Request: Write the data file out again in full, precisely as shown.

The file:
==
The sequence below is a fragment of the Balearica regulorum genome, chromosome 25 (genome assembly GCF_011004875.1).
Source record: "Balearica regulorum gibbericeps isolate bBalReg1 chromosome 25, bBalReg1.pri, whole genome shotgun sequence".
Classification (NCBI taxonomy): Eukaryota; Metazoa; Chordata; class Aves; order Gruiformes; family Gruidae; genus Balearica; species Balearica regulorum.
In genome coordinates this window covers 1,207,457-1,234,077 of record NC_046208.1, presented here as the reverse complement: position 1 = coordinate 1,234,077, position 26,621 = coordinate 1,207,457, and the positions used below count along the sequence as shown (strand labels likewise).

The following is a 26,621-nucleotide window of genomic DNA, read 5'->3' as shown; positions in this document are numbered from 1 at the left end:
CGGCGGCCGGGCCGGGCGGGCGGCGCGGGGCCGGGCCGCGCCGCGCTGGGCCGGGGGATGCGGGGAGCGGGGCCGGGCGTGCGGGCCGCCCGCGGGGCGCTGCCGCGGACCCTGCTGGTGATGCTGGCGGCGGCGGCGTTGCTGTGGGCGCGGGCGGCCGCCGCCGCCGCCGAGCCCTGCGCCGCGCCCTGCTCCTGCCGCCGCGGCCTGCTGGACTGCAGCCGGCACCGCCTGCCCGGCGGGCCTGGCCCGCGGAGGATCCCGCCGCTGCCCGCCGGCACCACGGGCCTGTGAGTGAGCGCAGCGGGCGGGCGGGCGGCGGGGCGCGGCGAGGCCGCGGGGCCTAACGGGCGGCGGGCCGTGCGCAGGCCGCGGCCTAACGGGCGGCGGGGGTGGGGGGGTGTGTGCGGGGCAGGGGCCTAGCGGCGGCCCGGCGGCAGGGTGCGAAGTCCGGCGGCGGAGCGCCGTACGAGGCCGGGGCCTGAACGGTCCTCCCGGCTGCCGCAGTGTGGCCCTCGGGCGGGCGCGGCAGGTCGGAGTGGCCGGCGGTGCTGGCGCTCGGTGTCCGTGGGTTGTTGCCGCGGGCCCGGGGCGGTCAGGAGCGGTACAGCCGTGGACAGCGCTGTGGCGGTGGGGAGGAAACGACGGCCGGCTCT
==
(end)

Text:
The sequence below is a fragment of the Balearica regulorum genome, chromosome 25 (genome assembly GCF_011004875.1).
Source record: "Balearica regulorum gibbericeps isolate bBalReg1 chromosome 25, bBalReg1.pri, whole genome shotgun sequence".
Classification (NCBI taxonomy): Eukaryota; Metazoa; Chordata; class Aves; order Gruiformes; family Gruidae; genus Balearica; species Balearica regulorum.
In genome coordinates this window covers 1,207,457-1,234,077 of record NC_046208.1, presented here as the reverse complement: position 1 = coordinate 1,234,077, position 26,621 = coordinate 1,207,457, and the positions used below count along the sequence as shown (strand labels likewise).

The following is a 26,621-nucleotide window of genomic DNA, read 5'->3' as shown; positions in this document are numbered from 1 at the left end:
CGGCGGCCGGGCCGGGCGGGCGGCGCGGGGCCGGGCCGCGCCGCGCTGGGCCGGGGGATGCGGGGAGCGGGGCCGGGCGTGCGGGCCGCCCGCGGGGCGCTGCCGCGGACCCTGCTGGTGATGCTGGCGGCGGCGGCGTTGCTGTGGGCGCGGGCGGCCGCCGCCGCCGCCGAGCCCTGCGCCGCGCCCTGCTCCTGCCGCCGCGGCCTGCTGGACTGCAGCCGGCACCGCCTGCCCGGCGGGCCTGGCCCGCGGAGGATCCCGCCGCTGCCCGCCGGCACCACGGGCCTGTGAGTGAGCGCAGCGGGCGGGCGGGCGGCGGGGCGCGGCGAGGCCGCGGGGCCTAACGGGCGGCGGGCCGTGCGCAGGCCGCGGCCTAACGGGCGGCGGGGGTGGGGGGGTGTGTGCGGGGCAGGGGCCTAGCGGCGGCCCGGCGGCAGGGTGCGAAGTCCGGCGGCGGAGCGCCGTACGAGGCCGGGGCCTGAACGGTCCTCCCGGCTGCCGCAGTGTGGCCCTCGGGCGGGCGCGGCAGGTCGGAGTGGCCGGCGGTGCTGGCGCTCGGTGTCCGTGGGTTGTTGCCGCGGGCCCGGGGCGGTCAGGAGCGGTACAGCCGTGGACAGCGCTGTGGCGGTGGGGAGGAAACGACGGCCGGCTCT